Judge Rejects Challenge To ACA Insurance Subsidies.

FROM THE NAHU Association:  The rejection Wednesday of another legal challenge to the Affordable Care Act generated heavy media coverage, though no network news broadcasts picked up the news. The ruling was largely seen as a victory for the Obama Administration. In its account, the New York Times Share to FacebookShare to Twitter (1/16, Pear, Subscription Publication) reports Federal District Court Judge Paul Friedman dismissed a legal challenge “to a central part” of the Affordable Care Act Wednesday, “ruling that millions of low- and moderate-income people could obtain health insurance subsidies regardless of whether they bought coverage through the federal insurance exchange or in marketplaces run by the states.” Friedman said, “The plain text of the statute, the statutory structure and the statutory purpose make clear that Congress intended to make premium tax credits available on both state-run and federally facilitated exchanges.”

The Washington Post Share to FacebookShare to Twitter (1/16, Somashekhar) notes that the lawsuit “would have gutted” the Affordable Care Act by “preventing the government from giving out subsidies to people buying health insurance” in every state not running its own insurance exchange.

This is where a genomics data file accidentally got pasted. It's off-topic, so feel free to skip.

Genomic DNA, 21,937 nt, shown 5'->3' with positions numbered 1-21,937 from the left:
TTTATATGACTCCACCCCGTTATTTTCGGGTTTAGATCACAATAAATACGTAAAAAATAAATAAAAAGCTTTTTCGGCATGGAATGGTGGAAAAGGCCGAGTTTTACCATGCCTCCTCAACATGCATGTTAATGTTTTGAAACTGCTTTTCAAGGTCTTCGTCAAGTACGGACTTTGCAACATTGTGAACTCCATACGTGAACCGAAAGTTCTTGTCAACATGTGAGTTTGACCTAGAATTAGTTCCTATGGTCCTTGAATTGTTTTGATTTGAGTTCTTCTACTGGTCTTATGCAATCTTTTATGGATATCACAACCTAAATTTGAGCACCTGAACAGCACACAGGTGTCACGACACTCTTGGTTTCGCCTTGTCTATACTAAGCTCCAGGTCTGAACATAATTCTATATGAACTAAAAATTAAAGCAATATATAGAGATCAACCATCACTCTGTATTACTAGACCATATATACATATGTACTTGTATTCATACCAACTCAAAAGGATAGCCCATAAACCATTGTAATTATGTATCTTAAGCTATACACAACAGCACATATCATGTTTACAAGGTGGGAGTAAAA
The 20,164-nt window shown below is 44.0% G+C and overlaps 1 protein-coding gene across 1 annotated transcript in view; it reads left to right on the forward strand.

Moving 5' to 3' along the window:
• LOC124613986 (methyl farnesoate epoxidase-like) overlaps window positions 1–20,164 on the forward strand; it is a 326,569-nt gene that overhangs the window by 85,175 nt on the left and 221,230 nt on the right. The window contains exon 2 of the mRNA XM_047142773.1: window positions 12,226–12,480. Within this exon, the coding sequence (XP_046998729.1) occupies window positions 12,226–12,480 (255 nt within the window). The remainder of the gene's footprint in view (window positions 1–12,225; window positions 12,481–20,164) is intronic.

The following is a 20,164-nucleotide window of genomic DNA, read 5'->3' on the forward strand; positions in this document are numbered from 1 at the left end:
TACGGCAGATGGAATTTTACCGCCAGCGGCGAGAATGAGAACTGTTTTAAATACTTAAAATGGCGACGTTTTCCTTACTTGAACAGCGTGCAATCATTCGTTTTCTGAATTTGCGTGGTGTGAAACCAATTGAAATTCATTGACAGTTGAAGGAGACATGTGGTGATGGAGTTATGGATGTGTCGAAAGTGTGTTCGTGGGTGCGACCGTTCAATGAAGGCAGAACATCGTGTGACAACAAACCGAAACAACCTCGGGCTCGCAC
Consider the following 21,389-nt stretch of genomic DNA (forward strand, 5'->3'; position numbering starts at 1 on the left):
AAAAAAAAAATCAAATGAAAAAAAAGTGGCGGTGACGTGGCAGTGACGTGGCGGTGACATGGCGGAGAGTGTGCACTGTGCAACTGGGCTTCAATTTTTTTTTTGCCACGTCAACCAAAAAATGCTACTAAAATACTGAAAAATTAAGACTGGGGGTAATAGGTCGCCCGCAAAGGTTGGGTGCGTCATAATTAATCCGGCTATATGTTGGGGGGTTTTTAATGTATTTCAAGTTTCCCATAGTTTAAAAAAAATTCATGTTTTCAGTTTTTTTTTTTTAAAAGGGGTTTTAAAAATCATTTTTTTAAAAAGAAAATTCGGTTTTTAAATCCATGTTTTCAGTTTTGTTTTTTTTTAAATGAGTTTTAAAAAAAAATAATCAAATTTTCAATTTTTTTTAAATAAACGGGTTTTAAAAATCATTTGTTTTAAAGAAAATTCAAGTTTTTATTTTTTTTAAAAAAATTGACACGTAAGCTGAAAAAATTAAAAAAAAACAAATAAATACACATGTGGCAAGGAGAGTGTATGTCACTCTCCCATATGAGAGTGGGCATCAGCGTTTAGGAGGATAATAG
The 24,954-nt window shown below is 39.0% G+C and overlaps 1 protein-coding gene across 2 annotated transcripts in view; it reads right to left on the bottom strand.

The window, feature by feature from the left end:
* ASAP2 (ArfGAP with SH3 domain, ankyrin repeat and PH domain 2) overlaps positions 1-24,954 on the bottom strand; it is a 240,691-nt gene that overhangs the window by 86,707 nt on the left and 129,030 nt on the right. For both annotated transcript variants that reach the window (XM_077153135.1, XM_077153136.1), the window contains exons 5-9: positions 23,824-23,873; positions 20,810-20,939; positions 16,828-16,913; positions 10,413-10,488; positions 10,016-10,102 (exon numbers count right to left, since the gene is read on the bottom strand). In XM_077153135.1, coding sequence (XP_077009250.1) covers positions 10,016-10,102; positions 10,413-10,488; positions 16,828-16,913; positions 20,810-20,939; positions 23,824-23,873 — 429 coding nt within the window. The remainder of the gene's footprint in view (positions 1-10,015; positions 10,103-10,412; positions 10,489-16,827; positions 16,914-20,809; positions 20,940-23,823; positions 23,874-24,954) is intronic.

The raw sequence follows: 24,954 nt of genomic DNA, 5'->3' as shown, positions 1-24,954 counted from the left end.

The Wall Street Journal Share to FacebookShare to Twitter (1/16, Kendall, Subscription Publication) notes that while this ruling is a victory for the Obama Administration, it is still fending off several challenges to the ACA in court. Similarly, the Los Angeles Times Share to FacebookShare to Twitter (1/16, Levey) notes that “three similar suits are still pending before other judges around the country.”

Several outlets explain the importance of the case right in their headlines. Reuters Share to FacebookShare to Twitter (1/16, Ingram) titled its coverage “US judge upholds subsidies pivotal to Obamacare,” and the Washington Times Share to FacebookShare to Twitter (1/16, Howell) headline reads “Federal judge backs Obamacare subsidies in win for administration.”